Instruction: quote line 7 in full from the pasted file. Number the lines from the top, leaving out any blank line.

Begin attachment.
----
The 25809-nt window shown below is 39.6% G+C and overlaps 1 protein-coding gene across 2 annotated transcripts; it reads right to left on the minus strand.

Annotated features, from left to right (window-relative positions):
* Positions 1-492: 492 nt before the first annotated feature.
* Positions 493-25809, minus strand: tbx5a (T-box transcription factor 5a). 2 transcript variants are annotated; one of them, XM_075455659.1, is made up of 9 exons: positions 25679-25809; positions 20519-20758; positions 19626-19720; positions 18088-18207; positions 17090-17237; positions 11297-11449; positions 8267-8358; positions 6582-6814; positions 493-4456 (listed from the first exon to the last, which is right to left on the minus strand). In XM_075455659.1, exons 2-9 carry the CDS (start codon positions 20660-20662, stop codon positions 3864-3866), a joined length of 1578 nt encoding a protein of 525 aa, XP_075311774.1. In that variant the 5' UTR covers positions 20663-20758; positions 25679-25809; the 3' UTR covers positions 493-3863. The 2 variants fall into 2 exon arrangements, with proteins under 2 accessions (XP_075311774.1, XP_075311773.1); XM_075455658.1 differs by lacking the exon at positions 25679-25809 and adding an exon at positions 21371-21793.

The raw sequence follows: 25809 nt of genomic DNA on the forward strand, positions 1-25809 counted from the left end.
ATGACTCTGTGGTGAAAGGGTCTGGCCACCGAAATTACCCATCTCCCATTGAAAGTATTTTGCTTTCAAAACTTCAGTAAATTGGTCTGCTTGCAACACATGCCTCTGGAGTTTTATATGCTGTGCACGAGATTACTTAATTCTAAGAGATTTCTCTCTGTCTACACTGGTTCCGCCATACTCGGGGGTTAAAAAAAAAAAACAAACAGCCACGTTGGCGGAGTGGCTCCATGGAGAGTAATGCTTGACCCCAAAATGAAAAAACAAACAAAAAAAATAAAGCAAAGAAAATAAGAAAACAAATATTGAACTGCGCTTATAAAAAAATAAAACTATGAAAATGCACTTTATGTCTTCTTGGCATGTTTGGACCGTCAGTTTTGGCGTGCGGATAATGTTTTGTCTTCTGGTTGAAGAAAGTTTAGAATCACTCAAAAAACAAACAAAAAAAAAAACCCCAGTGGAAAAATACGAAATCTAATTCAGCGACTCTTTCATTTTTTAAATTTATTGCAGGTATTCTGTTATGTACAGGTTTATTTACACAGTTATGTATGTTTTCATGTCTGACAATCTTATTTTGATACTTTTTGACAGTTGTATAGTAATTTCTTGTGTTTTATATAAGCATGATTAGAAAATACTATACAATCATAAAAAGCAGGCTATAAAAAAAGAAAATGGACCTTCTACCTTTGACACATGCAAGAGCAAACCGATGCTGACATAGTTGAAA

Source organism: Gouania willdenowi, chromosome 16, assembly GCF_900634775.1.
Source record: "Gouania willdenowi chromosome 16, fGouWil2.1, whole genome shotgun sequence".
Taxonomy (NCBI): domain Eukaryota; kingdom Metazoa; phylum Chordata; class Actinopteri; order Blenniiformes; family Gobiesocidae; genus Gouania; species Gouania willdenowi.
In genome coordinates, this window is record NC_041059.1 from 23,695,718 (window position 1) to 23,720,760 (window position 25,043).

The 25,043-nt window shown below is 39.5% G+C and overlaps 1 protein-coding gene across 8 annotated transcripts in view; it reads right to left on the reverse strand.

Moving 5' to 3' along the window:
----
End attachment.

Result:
Source organism: Gouania willdenowi, chromosome 16, assembly GCF_900634775.1.